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Vivienne Isebor

Founder/Managing Director of ADHD Babes & Clinical Associate in Psychology Trainee

Vivienne Isebor - She/Her 

Founder/Managing Director of ADHD Babes & Clinical Associate in Psychology Trainee


Having undiagnosed ADHD as a Black Woman has been immensely difficult. The social pressures to be organised, tidy, nurturing and well put together made my unnamed symptoms feel like character flaws. It meant being missed or mislabelled, rather than struggling with emotional regulation I was seen as aggressive and violent. Instead of struggling with concentration, I was seen as uninterested and lacking commitment. It meant not being believed when I said I was struggling until I used their language to describe my difficulties. 


Now I am diagnosed I feel vindicated, however, the journey was not linear and felt very lonely until I met other Black Women who related to my experiences through ADHD Babes.


I started ADHD Babes due to a lack of spaces specifically for Black Women with ADHD. After being diagnosed, my partner and I attempted to connect to numerous spaces and always felt we did not quite fit in. They suggested creating a space where I would feel at home and ADHD Babes grew. Starting as a Facebook group, into a Whatsapp group and now into a registered CIC we are a  community of Black Women and Non-binary people holding space for one another and re-learning what it means to be Black with ADHD.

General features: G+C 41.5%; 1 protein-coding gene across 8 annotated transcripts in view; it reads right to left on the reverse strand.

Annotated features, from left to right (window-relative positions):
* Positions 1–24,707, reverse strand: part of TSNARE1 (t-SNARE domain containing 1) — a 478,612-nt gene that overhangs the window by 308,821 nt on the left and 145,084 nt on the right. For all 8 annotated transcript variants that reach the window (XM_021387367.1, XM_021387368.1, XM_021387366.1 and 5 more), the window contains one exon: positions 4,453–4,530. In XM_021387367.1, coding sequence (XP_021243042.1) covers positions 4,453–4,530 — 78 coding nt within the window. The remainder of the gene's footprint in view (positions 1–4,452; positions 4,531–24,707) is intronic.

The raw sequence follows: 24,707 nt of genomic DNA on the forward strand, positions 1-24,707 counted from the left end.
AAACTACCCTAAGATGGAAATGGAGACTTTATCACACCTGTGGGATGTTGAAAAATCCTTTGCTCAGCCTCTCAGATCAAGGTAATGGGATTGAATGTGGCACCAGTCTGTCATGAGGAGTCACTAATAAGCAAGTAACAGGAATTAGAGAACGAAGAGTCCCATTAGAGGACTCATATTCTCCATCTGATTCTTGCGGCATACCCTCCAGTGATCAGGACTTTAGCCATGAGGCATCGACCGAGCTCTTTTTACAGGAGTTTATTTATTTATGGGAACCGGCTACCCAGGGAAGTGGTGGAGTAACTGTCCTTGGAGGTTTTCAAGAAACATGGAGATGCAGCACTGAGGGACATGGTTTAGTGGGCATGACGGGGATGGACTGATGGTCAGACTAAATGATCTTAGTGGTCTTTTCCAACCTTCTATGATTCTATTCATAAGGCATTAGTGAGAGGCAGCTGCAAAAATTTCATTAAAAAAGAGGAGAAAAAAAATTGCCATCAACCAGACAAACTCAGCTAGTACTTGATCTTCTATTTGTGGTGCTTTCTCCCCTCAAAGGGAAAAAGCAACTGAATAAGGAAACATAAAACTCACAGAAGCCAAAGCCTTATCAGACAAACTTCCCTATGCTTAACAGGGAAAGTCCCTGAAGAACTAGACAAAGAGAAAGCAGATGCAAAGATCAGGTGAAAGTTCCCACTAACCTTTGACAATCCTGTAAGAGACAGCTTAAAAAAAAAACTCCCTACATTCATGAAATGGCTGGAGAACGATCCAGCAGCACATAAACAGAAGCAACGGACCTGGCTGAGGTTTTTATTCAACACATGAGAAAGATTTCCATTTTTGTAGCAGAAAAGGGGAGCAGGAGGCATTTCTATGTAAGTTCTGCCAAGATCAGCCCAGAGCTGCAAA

What advice would you give to another Neurodivergent woman navigating their way through life?

Knowing and accepting you with all your strength and needs is a wonderful starting point to heal from all the negative narratives. Find what makes you tick, what you need to feel grounded and create a care routine that includes your needs. Don't be ashamed to ask for support, you deserve it.


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